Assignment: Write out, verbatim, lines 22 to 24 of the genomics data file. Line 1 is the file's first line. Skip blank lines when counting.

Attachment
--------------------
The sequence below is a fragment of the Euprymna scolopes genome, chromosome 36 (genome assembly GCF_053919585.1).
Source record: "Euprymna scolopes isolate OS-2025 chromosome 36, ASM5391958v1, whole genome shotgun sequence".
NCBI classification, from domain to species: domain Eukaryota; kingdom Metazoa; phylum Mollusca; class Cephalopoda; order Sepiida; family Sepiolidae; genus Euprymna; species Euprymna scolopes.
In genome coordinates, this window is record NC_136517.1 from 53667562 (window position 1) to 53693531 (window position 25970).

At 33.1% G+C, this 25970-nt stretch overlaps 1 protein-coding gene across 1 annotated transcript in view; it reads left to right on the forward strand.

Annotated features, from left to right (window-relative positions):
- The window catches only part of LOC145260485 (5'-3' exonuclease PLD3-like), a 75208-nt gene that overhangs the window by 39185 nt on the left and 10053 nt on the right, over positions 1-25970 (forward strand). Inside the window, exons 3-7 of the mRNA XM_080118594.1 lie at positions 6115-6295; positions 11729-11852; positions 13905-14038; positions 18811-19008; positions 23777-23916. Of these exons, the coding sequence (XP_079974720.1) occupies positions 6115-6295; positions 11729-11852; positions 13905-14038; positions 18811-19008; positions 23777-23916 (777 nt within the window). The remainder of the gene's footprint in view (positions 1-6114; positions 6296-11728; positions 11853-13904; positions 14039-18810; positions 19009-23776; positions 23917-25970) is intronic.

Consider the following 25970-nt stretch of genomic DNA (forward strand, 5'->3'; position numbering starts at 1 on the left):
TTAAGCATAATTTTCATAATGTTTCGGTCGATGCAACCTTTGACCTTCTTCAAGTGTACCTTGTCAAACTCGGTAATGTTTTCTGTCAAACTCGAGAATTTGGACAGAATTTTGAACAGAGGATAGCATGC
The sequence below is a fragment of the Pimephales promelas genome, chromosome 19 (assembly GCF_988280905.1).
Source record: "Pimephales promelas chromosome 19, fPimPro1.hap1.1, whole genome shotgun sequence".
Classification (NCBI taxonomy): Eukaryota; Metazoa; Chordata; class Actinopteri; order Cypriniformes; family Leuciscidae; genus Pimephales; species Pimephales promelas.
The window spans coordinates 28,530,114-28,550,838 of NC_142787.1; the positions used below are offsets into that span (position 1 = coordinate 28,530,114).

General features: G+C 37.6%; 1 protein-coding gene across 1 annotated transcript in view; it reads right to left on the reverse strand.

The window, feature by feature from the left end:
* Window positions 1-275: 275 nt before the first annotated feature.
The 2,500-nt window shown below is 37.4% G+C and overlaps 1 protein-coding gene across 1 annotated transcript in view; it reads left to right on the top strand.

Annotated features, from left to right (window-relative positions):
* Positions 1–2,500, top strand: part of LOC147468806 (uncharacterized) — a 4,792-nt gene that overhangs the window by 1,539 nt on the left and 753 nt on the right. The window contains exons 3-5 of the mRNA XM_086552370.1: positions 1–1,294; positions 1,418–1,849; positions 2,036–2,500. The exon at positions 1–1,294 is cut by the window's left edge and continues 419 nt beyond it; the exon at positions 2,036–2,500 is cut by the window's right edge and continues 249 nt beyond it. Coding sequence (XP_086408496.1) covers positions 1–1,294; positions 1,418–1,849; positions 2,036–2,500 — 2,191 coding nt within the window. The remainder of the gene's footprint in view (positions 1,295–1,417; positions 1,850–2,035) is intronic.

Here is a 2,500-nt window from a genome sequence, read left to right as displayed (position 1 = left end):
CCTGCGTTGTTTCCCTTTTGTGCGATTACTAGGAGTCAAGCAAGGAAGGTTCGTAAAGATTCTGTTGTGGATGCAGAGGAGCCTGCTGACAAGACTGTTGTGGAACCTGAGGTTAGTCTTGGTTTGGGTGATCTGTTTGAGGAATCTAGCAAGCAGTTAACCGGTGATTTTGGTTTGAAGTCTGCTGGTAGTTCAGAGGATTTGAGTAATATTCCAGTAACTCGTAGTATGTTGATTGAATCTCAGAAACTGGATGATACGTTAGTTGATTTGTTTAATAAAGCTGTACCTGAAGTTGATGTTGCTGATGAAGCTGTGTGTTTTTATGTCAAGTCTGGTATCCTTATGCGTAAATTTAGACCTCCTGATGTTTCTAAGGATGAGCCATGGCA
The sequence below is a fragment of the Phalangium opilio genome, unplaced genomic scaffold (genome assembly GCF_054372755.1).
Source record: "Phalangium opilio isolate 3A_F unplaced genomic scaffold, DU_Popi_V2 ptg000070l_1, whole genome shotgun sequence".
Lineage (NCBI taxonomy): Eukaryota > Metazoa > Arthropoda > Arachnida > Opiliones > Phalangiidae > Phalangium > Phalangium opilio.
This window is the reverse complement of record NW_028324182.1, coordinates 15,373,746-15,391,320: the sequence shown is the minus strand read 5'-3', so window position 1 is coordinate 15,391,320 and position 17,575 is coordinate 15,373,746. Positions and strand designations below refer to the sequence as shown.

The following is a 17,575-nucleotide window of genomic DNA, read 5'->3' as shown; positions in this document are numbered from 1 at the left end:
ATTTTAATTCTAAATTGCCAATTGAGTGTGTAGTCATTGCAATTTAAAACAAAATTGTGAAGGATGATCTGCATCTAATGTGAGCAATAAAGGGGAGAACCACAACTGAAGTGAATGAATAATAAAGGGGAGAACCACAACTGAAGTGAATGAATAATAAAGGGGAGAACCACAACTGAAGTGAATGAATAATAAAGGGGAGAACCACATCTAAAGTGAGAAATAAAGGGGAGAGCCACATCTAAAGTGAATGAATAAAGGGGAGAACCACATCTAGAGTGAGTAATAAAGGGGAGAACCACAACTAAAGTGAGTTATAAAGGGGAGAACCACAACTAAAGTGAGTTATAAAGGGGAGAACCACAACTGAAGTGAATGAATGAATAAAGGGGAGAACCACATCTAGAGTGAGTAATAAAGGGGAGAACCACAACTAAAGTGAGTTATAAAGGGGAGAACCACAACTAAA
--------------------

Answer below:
The sequence below is a fragment of the Phalangium opilio genome, unplaced genomic scaffold (genome assembly GCF_054372755.1).
Source record: "Phalangium opilio isolate 3A_F unplaced genomic scaffold, DU_Popi_V2 ptg000070l_1, whole genome shotgun sequence".
Lineage (NCBI taxonomy): Eukaryota > Metazoa > Arthropoda > Arachnida > Opiliones > Phalangiidae > Phalangium > Phalangium opilio.